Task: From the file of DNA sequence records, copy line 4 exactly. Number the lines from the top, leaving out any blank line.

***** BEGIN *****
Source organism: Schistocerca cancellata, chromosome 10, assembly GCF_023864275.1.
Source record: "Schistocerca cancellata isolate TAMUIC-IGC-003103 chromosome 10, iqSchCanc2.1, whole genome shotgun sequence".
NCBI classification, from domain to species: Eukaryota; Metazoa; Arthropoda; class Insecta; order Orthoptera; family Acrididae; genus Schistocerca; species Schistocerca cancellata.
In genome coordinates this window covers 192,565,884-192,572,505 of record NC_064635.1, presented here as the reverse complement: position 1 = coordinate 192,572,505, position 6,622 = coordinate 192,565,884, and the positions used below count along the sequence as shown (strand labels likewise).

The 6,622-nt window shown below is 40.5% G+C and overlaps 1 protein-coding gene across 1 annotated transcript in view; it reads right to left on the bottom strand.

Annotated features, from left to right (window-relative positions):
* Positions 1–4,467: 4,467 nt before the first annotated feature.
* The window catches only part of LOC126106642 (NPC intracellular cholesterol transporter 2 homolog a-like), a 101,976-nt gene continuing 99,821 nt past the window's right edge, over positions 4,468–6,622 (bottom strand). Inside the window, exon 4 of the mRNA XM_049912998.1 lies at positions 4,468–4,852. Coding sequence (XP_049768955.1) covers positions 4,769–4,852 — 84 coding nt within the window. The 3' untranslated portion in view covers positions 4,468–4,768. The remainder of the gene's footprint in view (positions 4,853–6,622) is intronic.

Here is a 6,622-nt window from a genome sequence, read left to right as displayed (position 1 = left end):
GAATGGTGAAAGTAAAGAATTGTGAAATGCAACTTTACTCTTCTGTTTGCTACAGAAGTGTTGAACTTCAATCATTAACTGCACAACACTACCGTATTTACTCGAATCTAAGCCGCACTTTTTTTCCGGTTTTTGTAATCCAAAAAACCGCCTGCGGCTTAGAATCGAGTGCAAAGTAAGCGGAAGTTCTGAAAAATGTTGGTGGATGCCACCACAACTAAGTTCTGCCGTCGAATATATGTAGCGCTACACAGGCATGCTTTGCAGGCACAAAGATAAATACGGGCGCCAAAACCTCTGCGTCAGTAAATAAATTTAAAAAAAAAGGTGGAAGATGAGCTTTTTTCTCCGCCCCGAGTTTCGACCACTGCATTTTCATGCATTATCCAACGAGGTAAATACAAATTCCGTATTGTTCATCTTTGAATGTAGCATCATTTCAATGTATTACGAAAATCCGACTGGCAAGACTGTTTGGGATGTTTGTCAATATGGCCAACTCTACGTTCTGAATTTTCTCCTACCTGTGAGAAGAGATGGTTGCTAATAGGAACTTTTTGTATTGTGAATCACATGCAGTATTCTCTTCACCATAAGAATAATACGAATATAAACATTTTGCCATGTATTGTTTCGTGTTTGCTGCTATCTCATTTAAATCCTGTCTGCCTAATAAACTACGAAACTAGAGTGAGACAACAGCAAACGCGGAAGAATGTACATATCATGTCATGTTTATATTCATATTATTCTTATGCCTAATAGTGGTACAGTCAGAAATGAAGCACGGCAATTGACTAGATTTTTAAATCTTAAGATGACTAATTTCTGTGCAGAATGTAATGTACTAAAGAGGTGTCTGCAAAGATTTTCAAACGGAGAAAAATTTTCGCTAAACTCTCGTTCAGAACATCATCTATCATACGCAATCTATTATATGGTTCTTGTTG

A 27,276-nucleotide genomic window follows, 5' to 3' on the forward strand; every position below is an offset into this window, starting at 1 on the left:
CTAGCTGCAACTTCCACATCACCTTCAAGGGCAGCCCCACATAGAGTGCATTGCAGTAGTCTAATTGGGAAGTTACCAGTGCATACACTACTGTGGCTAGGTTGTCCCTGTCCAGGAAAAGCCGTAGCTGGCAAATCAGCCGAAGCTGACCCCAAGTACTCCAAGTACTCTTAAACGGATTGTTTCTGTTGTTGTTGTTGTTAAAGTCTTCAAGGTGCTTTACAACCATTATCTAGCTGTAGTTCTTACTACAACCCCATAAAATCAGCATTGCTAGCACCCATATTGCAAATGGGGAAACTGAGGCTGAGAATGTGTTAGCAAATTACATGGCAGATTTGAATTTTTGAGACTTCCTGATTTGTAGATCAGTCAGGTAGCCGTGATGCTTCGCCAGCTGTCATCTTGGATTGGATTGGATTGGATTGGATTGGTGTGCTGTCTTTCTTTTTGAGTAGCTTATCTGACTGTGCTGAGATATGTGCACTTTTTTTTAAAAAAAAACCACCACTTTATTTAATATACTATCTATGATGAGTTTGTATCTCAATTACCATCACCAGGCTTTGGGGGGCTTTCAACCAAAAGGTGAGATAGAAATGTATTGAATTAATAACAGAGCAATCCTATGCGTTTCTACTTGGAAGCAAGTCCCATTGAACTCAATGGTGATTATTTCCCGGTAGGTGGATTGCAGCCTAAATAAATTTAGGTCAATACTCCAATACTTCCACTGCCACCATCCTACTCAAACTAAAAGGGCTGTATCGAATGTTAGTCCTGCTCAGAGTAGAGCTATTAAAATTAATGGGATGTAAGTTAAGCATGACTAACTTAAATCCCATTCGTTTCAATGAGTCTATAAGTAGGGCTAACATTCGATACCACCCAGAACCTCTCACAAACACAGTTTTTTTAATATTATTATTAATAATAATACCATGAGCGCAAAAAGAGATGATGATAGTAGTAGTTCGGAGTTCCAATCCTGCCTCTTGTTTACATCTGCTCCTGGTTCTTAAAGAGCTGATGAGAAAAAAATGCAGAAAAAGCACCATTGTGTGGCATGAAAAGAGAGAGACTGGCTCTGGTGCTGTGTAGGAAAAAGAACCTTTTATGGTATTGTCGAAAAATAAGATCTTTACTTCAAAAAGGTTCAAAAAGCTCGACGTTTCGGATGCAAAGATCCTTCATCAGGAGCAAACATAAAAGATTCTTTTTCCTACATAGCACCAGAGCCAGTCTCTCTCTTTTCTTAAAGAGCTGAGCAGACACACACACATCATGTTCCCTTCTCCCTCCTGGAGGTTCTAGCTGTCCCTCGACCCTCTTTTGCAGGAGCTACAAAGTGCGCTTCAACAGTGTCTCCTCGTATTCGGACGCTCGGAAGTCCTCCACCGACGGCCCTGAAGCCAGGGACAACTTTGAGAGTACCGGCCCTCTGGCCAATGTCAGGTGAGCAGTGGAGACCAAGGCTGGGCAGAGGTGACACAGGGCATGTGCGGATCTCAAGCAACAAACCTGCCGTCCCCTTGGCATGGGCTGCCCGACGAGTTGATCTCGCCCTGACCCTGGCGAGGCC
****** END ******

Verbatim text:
In genome coordinates this window covers 192,565,884-192,572,505 of record NC_064635.1, presented here as the reverse complement: position 1 = coordinate 192,572,505, position 6,622 = coordinate 192,565,884, and the positions used below count along the sequence as shown (strand labels likewise).